The inside was just oozing ideas to me.
To start with, the house had to be set in the Victoria era.  My Grandad's family originally came down to the East End of London in the mid 1800's from South Shields so that my Great Great Grandad could set up, own and manage one of the docks.  This era was perfect as my love for the Victorian period is basically obsessional!  I love anything Dickensian - Oliver Twist, A Christmas Carol and The Old Curiosity Shop being particular favourites.  So, well, obvious purchase really, this sign was ordered from New York and graciously they agreed to add Est. 1879 - The year that my Great Grandad was born.
The roof was a wonderful thing to do.  I wanted to lay this myself and crack and shape the tiles with parts being covered with moss to show the fragility of the roofs back then.  I found a wonderful slate tile supplier on Ebay whose tiles were mixed so that they weren't uniform in shades of grey, each one seemed to be individual.  The calming influence over me while laying these tiles and filling with the moss made me remember the times I used to sit with my Grandad and listen to his stories, sometimes sitting on the floor next to his chair while he slowly went through the maps of the old London town, who lived where, what the streets looked like, the poverty etc.  Sometimes, while laying the tiles I would play one of the CD's of his voice and I was right there with him again, feeling his presence.
The outside walls were the next challenge.  I knew that Victorian houses were brick but I really wanted to have mainly textured walls which exposed brickwork where cracks would have appeared.  Sand and paint was the answer and I drew where I wanted the bricks exposed and set to work.  Believe me, the roof was a doddle by comparison!  I gave up many times, hid it away, cursed it, but one rainy afternoon I laid down on the floor with the brick slips, cut and shaped each individual one and slowly made progress.  Admittedly these are still incomplete as the mortar still needs to be pushed into the gaps - another rainy day soon perhaps.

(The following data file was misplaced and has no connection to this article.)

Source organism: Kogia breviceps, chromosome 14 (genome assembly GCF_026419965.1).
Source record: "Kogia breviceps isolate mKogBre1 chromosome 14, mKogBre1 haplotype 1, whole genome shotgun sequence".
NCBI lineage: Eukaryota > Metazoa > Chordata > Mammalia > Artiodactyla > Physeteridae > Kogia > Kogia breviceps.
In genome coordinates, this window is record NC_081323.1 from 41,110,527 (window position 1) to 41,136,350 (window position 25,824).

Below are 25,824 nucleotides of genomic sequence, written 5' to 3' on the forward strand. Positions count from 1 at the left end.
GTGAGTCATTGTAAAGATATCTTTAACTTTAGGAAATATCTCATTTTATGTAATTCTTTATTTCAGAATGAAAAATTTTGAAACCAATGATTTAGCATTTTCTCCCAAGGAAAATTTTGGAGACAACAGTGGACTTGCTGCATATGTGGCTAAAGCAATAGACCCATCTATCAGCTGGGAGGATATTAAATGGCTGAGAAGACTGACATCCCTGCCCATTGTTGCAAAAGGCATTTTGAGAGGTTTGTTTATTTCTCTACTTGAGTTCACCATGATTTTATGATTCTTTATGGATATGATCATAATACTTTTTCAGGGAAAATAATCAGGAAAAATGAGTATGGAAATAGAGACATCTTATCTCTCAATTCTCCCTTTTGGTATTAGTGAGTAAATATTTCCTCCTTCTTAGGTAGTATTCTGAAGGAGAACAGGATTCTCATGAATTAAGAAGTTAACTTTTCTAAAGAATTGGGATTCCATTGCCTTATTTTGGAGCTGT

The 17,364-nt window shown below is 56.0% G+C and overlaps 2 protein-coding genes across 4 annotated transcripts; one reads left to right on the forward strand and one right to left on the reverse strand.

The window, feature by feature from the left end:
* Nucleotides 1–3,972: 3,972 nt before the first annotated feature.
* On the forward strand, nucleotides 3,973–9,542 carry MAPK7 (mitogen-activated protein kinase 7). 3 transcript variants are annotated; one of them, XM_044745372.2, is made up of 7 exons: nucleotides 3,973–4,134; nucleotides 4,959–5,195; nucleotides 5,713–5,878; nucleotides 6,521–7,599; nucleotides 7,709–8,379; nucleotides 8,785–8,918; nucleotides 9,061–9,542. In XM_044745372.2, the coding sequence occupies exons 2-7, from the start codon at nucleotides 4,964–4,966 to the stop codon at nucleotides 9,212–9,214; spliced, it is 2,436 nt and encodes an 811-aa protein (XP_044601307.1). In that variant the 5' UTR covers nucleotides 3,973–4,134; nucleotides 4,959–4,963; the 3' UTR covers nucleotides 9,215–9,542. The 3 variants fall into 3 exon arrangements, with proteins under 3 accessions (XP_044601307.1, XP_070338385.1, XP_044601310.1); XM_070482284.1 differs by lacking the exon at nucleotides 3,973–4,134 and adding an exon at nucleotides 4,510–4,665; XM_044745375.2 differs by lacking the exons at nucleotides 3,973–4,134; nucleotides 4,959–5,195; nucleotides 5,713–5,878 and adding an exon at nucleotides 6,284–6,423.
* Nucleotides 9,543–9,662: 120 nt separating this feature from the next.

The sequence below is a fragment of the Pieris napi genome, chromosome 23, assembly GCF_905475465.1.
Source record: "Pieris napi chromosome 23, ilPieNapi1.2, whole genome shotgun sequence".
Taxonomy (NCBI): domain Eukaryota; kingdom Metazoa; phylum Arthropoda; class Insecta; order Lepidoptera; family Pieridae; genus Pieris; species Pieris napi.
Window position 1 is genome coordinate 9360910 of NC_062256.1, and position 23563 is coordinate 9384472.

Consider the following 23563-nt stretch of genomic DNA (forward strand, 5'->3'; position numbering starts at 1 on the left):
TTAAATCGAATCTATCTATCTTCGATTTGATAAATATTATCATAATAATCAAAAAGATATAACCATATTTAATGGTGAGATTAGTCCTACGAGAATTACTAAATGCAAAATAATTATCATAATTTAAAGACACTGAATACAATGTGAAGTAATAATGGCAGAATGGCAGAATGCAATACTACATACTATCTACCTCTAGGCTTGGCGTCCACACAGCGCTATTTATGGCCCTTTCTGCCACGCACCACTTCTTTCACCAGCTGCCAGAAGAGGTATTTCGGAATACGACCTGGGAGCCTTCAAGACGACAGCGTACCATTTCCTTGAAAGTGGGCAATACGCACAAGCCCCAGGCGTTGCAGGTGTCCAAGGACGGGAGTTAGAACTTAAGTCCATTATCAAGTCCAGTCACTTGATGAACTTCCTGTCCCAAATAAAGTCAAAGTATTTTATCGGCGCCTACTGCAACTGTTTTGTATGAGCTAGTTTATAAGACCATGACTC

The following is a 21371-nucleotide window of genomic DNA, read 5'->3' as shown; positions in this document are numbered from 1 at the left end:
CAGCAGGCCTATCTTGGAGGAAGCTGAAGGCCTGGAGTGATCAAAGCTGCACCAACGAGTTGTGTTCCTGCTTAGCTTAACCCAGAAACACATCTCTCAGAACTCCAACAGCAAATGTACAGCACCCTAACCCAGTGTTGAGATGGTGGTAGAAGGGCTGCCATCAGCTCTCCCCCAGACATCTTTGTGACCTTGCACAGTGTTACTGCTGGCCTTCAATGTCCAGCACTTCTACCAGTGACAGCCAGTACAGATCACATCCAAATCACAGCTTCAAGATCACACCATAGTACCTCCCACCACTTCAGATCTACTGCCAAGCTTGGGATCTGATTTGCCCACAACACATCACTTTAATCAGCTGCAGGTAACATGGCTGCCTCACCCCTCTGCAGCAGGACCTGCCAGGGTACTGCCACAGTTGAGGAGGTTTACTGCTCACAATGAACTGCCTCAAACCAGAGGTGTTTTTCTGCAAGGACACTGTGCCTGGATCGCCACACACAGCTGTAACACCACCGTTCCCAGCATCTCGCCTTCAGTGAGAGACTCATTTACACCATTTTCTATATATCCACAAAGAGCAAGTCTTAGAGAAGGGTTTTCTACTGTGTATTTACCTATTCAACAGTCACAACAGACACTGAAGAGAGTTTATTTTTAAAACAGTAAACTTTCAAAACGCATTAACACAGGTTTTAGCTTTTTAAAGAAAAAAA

After looking at many of the old photos, I saw that the houses had darker windows frames due to the industrial area and decided, with a bit of artistic shading, that I could mimic some age to these.  The street sign was specially made to show my Great Grandad's road, this has long gone, well before the Docklands redevelopment, but the stories of that road are still in my Grandad's papers.
The chimney pots were lots of fun.  The dolls house came with some clean, wooden, uncharacteristic tubes which were nothing like the worn, dirty, weathered Victorian chimneys.  So, paint, moss, glue and I set to work with some clay pots I found on Ebay and these were transformed.  One of them cracked in my hand, so with the thought that everything was not going to be pristine, the glue and moss was perfect to create an abandoned chimney that in the future will show a pigeon's nest!